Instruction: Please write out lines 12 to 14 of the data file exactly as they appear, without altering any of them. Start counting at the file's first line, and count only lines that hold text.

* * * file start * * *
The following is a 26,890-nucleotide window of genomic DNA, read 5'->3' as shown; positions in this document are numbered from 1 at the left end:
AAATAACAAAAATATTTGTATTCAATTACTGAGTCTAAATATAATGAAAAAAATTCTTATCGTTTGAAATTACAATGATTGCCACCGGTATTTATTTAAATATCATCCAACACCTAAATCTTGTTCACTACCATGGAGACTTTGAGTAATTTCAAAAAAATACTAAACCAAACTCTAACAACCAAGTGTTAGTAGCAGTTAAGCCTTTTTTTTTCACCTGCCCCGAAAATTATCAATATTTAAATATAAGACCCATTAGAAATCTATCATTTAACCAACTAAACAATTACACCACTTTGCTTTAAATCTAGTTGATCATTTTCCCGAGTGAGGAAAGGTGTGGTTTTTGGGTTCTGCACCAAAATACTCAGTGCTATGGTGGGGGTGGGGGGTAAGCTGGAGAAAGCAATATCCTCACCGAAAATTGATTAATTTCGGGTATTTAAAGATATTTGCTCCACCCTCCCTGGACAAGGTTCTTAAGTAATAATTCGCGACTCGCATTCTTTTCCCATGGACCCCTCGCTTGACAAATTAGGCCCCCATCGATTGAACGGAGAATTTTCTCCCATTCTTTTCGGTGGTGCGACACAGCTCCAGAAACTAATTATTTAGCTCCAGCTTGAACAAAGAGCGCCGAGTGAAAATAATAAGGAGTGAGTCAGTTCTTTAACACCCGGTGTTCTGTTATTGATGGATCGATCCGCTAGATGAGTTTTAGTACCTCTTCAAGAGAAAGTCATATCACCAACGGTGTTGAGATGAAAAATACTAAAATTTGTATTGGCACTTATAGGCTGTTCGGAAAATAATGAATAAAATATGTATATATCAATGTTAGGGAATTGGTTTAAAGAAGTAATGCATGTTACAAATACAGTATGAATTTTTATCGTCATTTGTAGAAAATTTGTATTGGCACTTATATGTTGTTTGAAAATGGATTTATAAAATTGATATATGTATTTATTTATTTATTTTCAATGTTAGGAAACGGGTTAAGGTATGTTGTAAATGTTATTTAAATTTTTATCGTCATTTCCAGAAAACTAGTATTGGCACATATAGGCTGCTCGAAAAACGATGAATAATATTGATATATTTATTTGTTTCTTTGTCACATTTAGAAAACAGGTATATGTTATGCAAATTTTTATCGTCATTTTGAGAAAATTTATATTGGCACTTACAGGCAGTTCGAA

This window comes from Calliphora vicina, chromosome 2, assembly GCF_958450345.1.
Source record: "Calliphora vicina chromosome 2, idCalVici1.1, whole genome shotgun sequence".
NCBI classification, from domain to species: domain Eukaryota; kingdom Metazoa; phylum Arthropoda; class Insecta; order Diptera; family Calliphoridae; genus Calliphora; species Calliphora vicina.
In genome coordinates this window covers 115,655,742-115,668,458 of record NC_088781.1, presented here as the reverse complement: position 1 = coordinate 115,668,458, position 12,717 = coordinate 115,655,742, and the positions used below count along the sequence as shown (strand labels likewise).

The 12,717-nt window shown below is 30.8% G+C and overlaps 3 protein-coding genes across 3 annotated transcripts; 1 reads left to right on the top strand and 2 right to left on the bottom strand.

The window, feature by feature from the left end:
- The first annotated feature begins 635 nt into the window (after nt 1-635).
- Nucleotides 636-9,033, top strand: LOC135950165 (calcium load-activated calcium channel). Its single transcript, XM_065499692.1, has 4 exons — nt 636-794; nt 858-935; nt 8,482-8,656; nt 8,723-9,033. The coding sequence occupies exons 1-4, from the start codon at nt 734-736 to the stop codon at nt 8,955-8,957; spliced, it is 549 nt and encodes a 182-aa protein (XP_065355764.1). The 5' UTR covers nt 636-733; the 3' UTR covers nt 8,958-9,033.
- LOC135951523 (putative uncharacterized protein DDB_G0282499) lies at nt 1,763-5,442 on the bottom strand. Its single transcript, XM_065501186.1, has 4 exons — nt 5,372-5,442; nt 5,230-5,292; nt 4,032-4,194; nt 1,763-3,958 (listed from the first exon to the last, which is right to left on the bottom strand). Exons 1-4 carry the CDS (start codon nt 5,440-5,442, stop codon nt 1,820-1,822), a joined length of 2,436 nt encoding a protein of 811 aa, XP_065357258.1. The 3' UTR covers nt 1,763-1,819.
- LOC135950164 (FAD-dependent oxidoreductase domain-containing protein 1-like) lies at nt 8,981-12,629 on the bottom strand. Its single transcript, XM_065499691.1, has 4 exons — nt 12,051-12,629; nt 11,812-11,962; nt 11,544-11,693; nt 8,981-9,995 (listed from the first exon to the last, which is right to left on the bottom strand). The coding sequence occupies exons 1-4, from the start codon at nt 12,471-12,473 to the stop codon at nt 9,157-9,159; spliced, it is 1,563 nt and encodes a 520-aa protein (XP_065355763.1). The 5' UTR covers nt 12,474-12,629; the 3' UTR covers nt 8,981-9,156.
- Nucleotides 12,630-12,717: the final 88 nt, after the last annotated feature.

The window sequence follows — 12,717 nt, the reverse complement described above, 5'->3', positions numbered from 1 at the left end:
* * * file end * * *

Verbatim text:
- LOC135950164 (FAD-dependent oxidoreductase domain-containing protein 1-like) lies at nt 8,981-12,629 on the bottom strand. Its single transcript, XM_065499691.1, has 4 exons — nt 12,051-12,629; nt 11,812-11,962; nt 11,544-11,693; nt 8,981-9,995 (listed from the first exon to the last, which is right to left on the bottom strand). The coding sequence occupies exons 1-4, from the start codon at nt 12,471-12,473 to the stop codon at nt 9,157-9,159; spliced, it is 1,563 nt and encodes a 520-aa protein (XP_065355763.1). The 5' UTR covers nt 12,474-12,629; the 3' UTR covers nt 8,981-9,156.
- Nucleotides 12,630-12,717: the final 88 nt, after the last annotated feature.

The window sequence follows — 12,717 nt, the reverse complement described above, 5'->3', positions numbered from 1 at the left end: